I first visited the Piedras Blancas Elephant Seal rookery in 2011, and have been photographing them ever since. I try to visit every year or two, usually in January at the peak of the activity.

Why? I find them a fascinating and complex species with a lot of personality. Piedras Blancas is a location with good access and photography opportunities; unlike the more popular Ano Nuevo here in the Bay Area, the crowds aren’t such that require reservations and tickets, and the locations of the seals don’t require significant hiking, making it a perfect location photography on the fly.

The Northern Elephant Seal (Mirounga Angustirostris) is the second largest seal after the Southern Elephant Seal, with males growing to 15 feet in length and as much as 5,000 pounds, while females are much smaller at 10-12 feet and around 1,000-1,800 pounds. Their name comes from their size and the male’s large nose, which develops as they mature.

There is some seal activity on the beach year round, but the busiest time of the season starts in December when the younger males start arriving, followed by the larger, older males and females. The males stake out territory on the beach and defend it against each other, with size and age usually determining the winner and loser.

Combat tends to be short but intense with the males standing off against each other looking for opportunities to bite and bludgeon.

Younger males can be seriously injured, so as the territory gets carved out by the dominant animals, they will run away rather than challenge the larger males.

The females arrive and stake out a spot of beach. A few days later, they give birth, and they will nurse their pup for about a month. Their only job is to transfer calories to their pup and help it grow and gather enough energy to get to the point it and enter the water.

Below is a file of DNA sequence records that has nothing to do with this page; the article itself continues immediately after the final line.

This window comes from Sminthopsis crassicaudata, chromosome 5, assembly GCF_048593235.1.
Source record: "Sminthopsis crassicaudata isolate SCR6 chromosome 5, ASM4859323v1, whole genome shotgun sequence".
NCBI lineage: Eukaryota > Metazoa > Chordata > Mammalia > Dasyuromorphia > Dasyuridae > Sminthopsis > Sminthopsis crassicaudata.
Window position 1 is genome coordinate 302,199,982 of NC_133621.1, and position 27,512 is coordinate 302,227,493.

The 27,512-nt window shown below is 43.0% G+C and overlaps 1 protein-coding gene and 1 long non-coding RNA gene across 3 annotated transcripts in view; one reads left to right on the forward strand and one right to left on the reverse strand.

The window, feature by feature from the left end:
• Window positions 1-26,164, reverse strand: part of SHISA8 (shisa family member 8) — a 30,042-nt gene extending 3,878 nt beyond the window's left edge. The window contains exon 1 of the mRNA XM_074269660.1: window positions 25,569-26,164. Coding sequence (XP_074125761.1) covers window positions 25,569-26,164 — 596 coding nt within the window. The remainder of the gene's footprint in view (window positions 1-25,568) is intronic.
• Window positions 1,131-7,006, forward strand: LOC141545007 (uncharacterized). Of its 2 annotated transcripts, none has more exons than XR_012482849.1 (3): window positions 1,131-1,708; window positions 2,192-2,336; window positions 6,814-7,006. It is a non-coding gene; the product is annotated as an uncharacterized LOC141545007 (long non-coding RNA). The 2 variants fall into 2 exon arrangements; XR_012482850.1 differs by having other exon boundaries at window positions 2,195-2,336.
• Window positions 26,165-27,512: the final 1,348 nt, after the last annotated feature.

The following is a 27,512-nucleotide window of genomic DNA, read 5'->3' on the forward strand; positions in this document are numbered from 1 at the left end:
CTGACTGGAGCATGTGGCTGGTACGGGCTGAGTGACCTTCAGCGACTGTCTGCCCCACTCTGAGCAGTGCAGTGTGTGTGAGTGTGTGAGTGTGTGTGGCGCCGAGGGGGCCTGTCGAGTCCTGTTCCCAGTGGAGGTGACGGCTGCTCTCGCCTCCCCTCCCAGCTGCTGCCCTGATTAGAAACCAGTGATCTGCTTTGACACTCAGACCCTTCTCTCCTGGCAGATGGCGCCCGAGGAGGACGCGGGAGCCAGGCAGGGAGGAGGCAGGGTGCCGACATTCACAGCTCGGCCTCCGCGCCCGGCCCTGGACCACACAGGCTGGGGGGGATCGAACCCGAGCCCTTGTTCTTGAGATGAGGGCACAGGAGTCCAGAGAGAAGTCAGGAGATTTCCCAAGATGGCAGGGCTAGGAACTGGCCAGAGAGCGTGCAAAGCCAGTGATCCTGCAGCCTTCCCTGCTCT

While nursing, the seals don’t leave the beach, eat or drink. Their bodies are set up to use energy very efficiently, even stopping breathing when still.

Pups weigh about 70 pounds at birth. Over the next four weeks it will grow rapidly to about 300 pounds, 60% of that fat as energy stored up for the next phases of its new life.

Not all of them make survive. The males defending their territory or chasing a female to mate can run over and crush a pup, who can’t get out of the way

About three weeks after giving birth, the female goes into heat. The male controlling the harem in that part of the beach will then move in and mate with her.

Mating is — not consensual.

The females will scream and often throw sand at the male.

The male doesn’t particularly care.

The refuge is a non-stop cacophony of sound.

The males vocalize with what can only be described as a combination of grunts, farts and burps.

The females use a high pitched scream that would be perfect for B-grade horror movies.

There are a lot of arguments among the females as they protect their part of the beach and their pup from those around her.

To protect themselves from the sun, the animals will often cover themselves with sand as a natural sunblock.

The seals are not immune to the effects of man: this seal shows signs of having been entangled in a rope or net for a significant period of time; it’s likely it was removed by humans at some point, given the depth of the scarring it’s unlikely it came off on its own.

After a month of nursing, the pup is weaned. The female is already pregnant and leaves the beach, off to start building up her energy and fat stores for next year. The pups stay on the beach for another two months, growing from the fat stores they built from nursing, and then leave the beach to start an independent life, learning how to move around in their body, swim and hunt in the waters near the beach.

The males stick around, leaving once the females are gone.

The cycle ends for now, until next December, when the seals return again to give birth and carry the species forward. Each animal will return sometime during the year, typically between March and September, to shed their old skin and grow a new one. The rest of the time, these animals are in the water, rarely visiting land.

Look Deeper

If you want to browse larger versions of the images, they are available on my Smugmug site.

(Interested in learning more about Piedras Blancas or visiting? Check out the web site of the Friends of the Elephant Seal, an organization that helps manage and protect this refuge. The Piedras Blancas Elephant Seal rookery is on the California coast along Highway 1, about 10 minutes north of Hearst Castle and about a 30 minute drive from Morro Bay)